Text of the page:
With this orders list, the Court issued its opinion in one pending case. It did not choose any new cases for review.
, No. 14-0171
In this suit, a surgeon who specialized in robotic heart surgery alleges that his former hospital destroyed his professional reputation and dried up his referral sources in an effort to stave off competition from a new hospital. He brought claims for defamation, business disparagement, antitrust, and tortious interference with prospective business relations.
The question before the Court was whether his former hospital could shield certain documents from discovery under the a medical committee privilege.
The Court focused its analysis on an exception in the statute:
If a judge makes a preliminary finding that a proceeding or record of a medical peer review committee or a communication made to the committee is relevant to an anticompetitive action, or to a civil rights proceeding brought under 42 U.S.C. Section 1983, the proceeding, record, or communication is not confidential to the extent it is considered relevant. — Tex. Occ. Code §160.007(b).
The hospital argued that this exception did not apply to the documents here because the committee was not just a "peer review" committee but also a "medical committee" under Section 161.031, which does not permit a similar exception ("are confidential and are not subject to court subpoena."). The Supreme Court disagreed, noting that the exception in Section 160.007(b) had been enacted later and was more specific. Because there was no dispute that the committee was also a "peer review" committee, the Court held that the exception applies.
Regarding the scope of the exception, the Court held:
The exception applies to not just to pure antitrust actions but also to other claims challenging what the Court calls "conduct that could substantially lessen competition in a particular market."
The exception asks the trial judge to make a preliminary finding, but it does not place a burden to produce evidence (such as expert reports) on the plaintiff.
The exception is narrowly drawn to focus on documents that are themselves "considered relevant," not merely calculated to lead to discoverable evidence.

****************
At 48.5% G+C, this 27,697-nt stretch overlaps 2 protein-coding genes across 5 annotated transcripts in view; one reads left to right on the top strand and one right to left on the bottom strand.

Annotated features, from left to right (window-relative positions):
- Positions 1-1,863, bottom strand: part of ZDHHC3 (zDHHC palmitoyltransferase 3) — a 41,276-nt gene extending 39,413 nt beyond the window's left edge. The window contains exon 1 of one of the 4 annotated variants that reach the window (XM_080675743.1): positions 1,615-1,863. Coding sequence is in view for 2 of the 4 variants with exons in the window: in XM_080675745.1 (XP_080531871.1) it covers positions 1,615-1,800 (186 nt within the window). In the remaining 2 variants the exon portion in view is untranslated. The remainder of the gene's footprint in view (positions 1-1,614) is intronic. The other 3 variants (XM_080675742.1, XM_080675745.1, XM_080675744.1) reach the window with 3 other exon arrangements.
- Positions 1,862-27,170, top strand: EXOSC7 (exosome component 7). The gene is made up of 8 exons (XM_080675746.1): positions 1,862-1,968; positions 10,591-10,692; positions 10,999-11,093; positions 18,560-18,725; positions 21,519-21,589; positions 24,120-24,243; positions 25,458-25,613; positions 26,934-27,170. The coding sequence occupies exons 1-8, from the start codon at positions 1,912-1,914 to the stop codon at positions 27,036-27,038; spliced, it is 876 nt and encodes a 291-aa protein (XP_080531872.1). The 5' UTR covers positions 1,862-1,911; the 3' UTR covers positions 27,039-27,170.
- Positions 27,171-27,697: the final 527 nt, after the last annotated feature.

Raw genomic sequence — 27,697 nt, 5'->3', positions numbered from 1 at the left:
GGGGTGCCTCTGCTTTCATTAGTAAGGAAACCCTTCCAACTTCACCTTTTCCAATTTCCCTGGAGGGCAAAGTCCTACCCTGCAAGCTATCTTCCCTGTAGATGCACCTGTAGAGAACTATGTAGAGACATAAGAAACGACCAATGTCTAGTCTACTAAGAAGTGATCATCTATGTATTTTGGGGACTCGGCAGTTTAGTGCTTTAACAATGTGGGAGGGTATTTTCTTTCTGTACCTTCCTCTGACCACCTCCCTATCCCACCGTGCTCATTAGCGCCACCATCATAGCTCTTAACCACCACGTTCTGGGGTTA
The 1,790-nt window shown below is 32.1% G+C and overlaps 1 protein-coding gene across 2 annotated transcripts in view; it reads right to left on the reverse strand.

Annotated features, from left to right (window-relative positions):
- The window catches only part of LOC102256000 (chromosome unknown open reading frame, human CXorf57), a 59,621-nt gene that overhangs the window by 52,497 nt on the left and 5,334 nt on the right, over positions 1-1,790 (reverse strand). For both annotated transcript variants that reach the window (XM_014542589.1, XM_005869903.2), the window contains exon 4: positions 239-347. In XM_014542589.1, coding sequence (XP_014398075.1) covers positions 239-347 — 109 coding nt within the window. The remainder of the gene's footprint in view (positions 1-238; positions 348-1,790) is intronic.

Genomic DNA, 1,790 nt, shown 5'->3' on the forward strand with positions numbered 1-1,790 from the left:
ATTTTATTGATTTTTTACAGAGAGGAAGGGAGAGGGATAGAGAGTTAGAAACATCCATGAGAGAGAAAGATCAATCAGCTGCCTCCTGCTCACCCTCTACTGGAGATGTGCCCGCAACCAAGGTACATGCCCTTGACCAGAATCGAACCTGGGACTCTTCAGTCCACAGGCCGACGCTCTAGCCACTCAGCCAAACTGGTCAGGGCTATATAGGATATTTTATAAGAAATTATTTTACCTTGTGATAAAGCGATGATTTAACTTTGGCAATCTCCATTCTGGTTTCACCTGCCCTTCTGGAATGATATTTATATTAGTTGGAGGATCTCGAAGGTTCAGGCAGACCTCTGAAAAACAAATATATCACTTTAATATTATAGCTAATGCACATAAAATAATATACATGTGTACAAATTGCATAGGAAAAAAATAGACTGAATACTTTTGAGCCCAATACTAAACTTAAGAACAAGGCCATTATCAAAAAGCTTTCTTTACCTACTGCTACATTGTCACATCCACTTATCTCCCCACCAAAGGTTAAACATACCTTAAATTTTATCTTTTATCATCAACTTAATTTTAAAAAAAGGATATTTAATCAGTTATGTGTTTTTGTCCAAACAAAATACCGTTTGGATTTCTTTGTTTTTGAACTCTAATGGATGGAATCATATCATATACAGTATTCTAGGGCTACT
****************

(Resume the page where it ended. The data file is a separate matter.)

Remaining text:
As applied here, the Court noted that the conduct at the heart of the doctor's claim was about anticompetitive conduct. Whether or not he could ultimately meet all the statutory requirements for a formal antitrust claim, his claim for tortious interference targeted the same conduct and thus qualified for the same exception.
The Court rejected the argument that the doctor seeking disclosure needed to already have evidence of anticompetitive conduct (or expert reports to that effect). It noted that the statute does not place such a burden on the party seeking discovery and that doing so would be a trap, "condition[ing] access to documents that could substantiate a plaintiff's claim on the plaintiff's ability to substantiate his claim without the documents' aid."
When it turned to reviewing the disputed documents, the Court observed that some of them (including affidavits prepared for the lawsuit and the committee's own bylaws) were not properly covered by the privilege at all. As for the other documents, the Court identified certain other pages that were relevant to the doctor's claims.1
Because this was a sealed record, we do not have many details of how the Court applied its holding to the particular documents. The Court does observe that it was not necessary that the doctor's name appear in the documents and that certain documents could be used to test the "veracity" of statements made by the hospital, testing whether its public statements deviated from its internal conclusions about the safety of a particular procedure or a doctor's outcomes. ↩